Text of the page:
When the downpour finally slowed to a drizzle Tuesday night, after raining for days straight, Rhode Islanders were glad it stopped, but were left with record flooding and damage when the sun came out. The epic rain that had been falling on and off for weeks, had residents airing out musty furniture and waiting on the Arc. President Obama declared the little Ocean State to be in a state of emergency, and FEMA was sent in.
Wednesday morning, after the rains had stopped completely, Rhode Island looked like a third-world disaster zone, refugees were salvaging homes in Hope Valley, camouflage Hummers patrolled the streets, Black Hawk helicopters hovered overhead and National Guardsmen set up makeshift dams and rerouted traffic around the impassable areas. The Pawtuxet and Blackstone and many other small rivers, brooks and streams flooded. Main streets turned to rapids, small streams turned to ponds laying in wait across roads. Basements flooded, roofs dripped, stores were sold out of sub-pumps, cars were left abandoned, their rooftops dotting parking lot lakes like archipelagos.
The most reported rainfall was the 4.19 inches in Coventry. Some of the most spectacular scenes came near waterside or riverside properties where water levels were heard to reach windows. Main roads and highways in Westerly are still closed, a week later. Some of the most damage came in the highly populated, commercialized areas of Cranston, Warwick and West Warwick, where the mighty Pawtuxet serpentines through. The flooding in Warwick left the Warwick mall looking like a lake with a Macy's sign in the middle of it. But in any corner of Rhode Island people were affected greatly.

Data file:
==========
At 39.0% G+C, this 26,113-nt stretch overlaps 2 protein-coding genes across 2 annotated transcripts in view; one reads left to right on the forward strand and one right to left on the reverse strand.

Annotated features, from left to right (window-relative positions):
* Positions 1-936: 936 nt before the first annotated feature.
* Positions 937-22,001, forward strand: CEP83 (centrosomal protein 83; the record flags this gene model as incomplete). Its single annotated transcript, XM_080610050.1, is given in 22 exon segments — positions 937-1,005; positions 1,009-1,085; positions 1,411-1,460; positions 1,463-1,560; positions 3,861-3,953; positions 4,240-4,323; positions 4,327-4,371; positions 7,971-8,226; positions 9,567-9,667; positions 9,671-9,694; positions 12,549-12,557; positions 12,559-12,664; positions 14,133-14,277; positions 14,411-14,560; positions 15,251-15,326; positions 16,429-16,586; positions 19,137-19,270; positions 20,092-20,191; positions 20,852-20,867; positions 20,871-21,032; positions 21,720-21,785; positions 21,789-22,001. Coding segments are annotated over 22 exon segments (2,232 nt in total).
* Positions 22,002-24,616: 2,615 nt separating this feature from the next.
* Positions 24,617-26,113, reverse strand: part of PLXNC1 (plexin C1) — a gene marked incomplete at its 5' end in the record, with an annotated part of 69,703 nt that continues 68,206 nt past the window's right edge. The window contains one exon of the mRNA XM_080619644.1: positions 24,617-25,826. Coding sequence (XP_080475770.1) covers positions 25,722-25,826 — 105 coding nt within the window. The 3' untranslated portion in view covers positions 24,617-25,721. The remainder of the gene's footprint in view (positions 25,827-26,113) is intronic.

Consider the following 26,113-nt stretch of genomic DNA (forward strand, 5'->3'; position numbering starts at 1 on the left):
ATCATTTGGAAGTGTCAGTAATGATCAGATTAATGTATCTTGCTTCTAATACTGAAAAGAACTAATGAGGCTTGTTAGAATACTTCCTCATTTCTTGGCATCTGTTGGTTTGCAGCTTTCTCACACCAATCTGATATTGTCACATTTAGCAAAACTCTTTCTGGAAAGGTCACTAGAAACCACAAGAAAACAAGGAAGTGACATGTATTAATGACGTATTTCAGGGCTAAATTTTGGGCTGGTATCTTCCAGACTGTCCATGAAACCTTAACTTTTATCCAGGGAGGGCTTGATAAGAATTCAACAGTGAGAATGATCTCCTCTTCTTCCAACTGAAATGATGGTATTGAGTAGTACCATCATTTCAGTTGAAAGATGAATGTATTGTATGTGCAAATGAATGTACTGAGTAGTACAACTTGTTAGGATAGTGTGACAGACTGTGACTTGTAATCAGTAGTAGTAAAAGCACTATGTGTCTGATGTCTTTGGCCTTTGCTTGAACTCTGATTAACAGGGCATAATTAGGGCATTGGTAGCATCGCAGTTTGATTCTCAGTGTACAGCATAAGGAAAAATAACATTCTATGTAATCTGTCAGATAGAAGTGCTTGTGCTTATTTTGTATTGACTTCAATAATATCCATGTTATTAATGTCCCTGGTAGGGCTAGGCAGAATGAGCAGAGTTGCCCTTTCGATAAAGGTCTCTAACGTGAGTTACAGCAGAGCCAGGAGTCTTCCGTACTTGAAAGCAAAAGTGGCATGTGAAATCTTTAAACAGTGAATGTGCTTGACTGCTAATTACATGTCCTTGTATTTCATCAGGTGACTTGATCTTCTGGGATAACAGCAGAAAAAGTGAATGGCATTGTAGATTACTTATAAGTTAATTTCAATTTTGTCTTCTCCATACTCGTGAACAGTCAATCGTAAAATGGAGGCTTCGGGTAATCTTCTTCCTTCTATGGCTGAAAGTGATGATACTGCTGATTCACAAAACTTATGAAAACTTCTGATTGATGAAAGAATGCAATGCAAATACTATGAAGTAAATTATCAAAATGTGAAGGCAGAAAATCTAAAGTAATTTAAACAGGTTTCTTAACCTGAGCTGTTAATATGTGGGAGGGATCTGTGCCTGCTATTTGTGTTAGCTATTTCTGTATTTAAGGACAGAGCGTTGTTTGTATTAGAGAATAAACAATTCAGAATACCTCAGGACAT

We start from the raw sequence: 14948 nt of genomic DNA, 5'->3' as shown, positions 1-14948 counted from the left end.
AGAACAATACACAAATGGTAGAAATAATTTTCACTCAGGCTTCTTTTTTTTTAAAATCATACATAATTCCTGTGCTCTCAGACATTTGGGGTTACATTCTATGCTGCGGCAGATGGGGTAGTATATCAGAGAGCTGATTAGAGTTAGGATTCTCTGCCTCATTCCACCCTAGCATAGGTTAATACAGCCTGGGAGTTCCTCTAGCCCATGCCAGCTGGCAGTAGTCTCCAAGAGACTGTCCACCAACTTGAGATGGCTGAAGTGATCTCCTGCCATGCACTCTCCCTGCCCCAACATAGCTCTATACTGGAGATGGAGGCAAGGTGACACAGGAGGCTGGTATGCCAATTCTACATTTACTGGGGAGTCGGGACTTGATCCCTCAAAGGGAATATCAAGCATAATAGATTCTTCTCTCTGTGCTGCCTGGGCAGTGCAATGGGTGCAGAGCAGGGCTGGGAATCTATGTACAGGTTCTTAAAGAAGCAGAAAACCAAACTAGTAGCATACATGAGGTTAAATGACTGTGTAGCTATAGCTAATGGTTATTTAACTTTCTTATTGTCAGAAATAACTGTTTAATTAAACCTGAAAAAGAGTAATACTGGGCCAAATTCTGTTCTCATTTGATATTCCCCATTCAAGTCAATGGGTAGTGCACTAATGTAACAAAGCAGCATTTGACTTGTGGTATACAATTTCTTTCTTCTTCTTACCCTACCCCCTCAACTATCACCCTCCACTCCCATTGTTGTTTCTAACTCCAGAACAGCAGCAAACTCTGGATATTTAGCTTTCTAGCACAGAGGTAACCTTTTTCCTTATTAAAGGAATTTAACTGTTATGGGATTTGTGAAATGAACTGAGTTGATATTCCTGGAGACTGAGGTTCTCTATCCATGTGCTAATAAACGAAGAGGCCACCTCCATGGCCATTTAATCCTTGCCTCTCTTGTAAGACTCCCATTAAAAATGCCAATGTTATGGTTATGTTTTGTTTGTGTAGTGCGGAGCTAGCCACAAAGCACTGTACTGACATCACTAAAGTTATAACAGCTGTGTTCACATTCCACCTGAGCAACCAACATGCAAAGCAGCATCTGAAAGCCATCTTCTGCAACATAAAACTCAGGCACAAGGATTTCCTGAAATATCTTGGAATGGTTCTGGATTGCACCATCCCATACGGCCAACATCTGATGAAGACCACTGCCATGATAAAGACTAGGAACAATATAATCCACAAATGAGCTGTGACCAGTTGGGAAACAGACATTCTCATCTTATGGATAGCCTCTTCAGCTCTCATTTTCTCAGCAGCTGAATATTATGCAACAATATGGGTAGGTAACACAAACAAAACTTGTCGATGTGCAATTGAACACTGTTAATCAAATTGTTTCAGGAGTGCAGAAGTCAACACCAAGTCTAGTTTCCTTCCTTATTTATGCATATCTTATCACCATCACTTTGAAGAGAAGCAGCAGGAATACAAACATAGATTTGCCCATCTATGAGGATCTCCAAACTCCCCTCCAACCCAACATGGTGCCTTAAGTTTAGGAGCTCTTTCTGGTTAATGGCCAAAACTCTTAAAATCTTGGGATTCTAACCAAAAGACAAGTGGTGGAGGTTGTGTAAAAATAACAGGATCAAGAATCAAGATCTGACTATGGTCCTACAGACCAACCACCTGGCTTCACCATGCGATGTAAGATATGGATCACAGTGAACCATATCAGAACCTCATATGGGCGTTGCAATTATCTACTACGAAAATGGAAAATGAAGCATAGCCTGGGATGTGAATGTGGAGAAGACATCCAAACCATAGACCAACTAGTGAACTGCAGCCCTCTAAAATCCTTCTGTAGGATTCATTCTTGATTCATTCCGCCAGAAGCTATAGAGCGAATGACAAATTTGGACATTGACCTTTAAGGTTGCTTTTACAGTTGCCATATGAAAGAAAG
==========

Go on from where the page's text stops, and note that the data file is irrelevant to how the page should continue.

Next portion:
Citizens preying for sun
"I live on Warden's Pond," said a South Kingstown resident. "I couldn't get back to my house to grab my cell phone charger. The road was under water. It caught a lot of people by surprise."
"I've never had flooding before," said Alex Turner of West Kingstown. "I had geysers shooting up from the floor and two feet of water in my basement. Two leather couches ruined. You can never get that wet smell out."
The rains have since stopped, Tlaloc, the God of rain, must have taken pity seeing as it's not 2012 yet. With the lowlands still flooded, and the water-table satiated, any more rain would bring more biblical flooding. Hopefully the rain will hold off, since it's the most we've seen in over 100 years. Hopefully it was a freakish patch of weather, and not the beginning signs of a vengeful Mother Nature fighting back. But even with the dark clouds and still waters, maybe there can be some bright patches. The flooding forced the issue about Rhode Island's crumbling infrastructure, and maybe the many roads, bridges and dams that need to be rebuilt can be the jolt to Rhode Island's unemployment-bloated economy. At first the unemployment office may take a hit, with all the displaced mill and mall workers. But all this damage could be the silver lining, the wreckage leaves alot of public works projects and contracts that need to be completed. Now the state can make good use of all that government money; rebuilding the state and the economy, starting with the ancient infrastructure taken down by the strongest of elements. We certainly understand the power of rain now.
Though I'd be delusional to think that me calling the beginning of spring could have somehow angered you. I can't speak for Rhode Island, but I am certainly speaking for myself when I say, "hail Tlaloc, god of rain, have mercy on us." Winter is long gone, and Rhode Island may still be waiting on sun-shining spring I thought had come, but now we can collectively hope that the rain will hold off for a while.
Photo: Patrick Burke